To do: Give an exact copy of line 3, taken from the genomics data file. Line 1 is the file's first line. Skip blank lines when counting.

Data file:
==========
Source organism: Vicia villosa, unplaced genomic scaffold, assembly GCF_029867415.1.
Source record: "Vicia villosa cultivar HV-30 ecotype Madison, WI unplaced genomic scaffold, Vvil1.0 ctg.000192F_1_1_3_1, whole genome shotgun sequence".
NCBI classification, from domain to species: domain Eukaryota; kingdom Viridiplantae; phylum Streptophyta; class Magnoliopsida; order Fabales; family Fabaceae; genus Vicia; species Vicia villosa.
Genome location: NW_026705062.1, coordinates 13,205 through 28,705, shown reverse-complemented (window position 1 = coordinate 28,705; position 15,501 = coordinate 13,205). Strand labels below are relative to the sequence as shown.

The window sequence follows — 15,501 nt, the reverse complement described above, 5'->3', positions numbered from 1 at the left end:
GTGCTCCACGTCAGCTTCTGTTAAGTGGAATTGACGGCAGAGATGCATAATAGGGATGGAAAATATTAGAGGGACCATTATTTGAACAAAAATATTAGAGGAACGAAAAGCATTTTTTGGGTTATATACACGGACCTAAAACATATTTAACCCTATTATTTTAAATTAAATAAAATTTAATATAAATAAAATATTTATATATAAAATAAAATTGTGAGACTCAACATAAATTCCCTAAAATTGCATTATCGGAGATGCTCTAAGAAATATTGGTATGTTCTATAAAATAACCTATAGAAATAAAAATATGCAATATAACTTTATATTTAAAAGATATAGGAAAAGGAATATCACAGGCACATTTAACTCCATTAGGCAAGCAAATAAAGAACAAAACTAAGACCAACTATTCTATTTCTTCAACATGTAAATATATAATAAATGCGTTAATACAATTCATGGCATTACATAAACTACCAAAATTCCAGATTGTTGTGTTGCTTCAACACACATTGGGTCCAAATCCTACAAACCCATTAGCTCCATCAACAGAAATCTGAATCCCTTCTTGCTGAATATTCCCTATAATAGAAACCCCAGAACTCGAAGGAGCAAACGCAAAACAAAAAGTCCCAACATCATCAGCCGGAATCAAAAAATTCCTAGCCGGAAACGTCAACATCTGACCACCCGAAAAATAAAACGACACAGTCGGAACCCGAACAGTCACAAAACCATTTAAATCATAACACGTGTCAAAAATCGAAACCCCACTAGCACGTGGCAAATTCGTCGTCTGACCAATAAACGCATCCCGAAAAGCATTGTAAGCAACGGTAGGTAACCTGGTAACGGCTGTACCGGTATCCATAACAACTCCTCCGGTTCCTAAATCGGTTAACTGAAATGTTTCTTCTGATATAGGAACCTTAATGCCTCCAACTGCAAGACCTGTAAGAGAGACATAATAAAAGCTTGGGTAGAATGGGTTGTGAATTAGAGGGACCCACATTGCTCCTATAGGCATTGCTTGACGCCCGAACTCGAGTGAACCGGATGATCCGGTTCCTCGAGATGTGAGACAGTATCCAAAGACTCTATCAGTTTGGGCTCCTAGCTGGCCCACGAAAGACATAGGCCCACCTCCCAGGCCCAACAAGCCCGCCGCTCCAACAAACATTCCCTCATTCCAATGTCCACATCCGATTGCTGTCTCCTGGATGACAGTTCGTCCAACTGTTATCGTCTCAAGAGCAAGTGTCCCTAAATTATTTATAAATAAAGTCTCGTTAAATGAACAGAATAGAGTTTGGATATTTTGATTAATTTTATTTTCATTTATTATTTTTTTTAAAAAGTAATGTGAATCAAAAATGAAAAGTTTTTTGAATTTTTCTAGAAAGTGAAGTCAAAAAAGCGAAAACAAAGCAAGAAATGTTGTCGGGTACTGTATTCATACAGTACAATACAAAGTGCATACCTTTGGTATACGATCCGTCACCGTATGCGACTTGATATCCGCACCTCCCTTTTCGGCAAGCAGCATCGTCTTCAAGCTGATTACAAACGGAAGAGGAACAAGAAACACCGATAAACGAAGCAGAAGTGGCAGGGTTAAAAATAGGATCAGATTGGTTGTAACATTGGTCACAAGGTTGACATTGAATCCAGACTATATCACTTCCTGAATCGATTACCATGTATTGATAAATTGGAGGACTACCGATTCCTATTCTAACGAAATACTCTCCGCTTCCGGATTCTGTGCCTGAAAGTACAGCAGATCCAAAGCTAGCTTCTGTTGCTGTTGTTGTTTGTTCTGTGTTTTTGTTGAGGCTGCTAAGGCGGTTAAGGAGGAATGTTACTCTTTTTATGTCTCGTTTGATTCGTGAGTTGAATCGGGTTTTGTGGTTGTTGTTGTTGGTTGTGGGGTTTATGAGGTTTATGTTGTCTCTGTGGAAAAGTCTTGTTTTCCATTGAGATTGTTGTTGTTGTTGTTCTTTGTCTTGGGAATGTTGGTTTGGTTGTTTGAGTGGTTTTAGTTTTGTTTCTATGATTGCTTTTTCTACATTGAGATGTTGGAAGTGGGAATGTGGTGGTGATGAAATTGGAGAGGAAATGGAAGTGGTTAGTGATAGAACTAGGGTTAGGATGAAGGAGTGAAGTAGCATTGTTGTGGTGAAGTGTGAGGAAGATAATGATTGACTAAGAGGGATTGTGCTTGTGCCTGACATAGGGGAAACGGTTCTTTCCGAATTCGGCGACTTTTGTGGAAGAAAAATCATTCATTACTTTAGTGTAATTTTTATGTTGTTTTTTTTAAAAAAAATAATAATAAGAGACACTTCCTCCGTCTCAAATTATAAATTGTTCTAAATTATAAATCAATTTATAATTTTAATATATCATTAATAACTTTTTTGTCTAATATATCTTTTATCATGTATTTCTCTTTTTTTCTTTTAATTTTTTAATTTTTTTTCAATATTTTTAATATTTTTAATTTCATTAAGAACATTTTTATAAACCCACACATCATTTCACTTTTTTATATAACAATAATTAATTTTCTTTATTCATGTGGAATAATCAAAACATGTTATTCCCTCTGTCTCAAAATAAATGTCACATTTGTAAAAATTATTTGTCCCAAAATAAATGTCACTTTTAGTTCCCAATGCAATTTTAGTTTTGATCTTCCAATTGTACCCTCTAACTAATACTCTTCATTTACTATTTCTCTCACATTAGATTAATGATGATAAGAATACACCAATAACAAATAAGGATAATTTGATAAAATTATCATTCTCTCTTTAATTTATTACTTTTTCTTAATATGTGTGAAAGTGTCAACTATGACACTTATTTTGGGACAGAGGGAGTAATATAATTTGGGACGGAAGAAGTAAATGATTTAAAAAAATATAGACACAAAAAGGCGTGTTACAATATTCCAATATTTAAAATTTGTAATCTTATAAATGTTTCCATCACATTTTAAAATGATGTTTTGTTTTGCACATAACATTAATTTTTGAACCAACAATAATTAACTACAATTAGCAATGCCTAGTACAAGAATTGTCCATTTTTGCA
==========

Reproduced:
NCBI classification, from domain to species: domain Eukaryota; kingdom Viridiplantae; phylum Streptophyta; class Magnoliopsida; order Fabales; family Fabaceae; genus Vicia; species Vicia villosa.